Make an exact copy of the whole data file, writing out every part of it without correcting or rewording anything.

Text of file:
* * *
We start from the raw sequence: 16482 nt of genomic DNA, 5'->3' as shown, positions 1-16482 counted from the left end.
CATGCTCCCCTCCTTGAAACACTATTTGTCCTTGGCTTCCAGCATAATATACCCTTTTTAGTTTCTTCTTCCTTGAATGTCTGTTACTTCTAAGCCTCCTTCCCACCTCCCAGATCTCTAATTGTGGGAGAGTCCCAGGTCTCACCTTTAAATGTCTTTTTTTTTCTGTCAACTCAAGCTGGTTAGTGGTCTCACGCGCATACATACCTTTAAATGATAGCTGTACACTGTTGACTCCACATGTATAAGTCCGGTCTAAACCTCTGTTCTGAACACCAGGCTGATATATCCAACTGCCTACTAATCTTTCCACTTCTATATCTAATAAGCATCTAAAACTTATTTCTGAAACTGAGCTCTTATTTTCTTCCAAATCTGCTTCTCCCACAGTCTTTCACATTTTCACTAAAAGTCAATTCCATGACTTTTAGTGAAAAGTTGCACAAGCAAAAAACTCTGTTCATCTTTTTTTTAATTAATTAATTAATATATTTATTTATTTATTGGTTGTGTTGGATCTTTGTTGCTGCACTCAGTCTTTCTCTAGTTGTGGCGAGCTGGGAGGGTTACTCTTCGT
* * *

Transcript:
We start from the raw sequence: 16482 nt of genomic DNA, 5'->3' as shown, positions 1-16482 counted from the left end.
CATGCTCCCCTCCTTGAAACACTATTTGTCCTTGGCTTCCAGCATAATATACCCTTTTTAGTTTCTTCTTCCTTGAATGTCTGTTACTTCTAAGCCTCCTTCCCACCTCCCAGATCTCTAATTGTGGGAGAGTCCCAGGTCTCACCTTTAAATGTCTTTTTTTTTCTGTCAACTCAAGCTGGTTAGTGGTCTCACGCGCATACATACCTTTAAATGATAGCTGTACACTGTTGACTCCACATGTATAAGTCCGGTCTAAACCTCTGTTCTGAACACCAGGCTGATATATCCAACTGCCTACTAATCTTTCCACTTCTATATCTAATAAGCATCTAAAACTTATTTCTGAAACTGAGCTCTTATTTTCTTCCAAATCTGCTTCTCCCACAGTCTTTCACATTTTCACTAAAAGTCAATTCCATGACTTTTAGTGAAAAGTTGCACAAGCAAAAAACTCTGTTCATCTTTTTTTTAATTAATTAATTAATATATTTATTTATTTATTGGTTGTGTTGGATCTTTGTTGCTGCACTCAGTCTTTCTCTAGTTGTGGCGAGCTGGGAGGGTTACTCTTCGT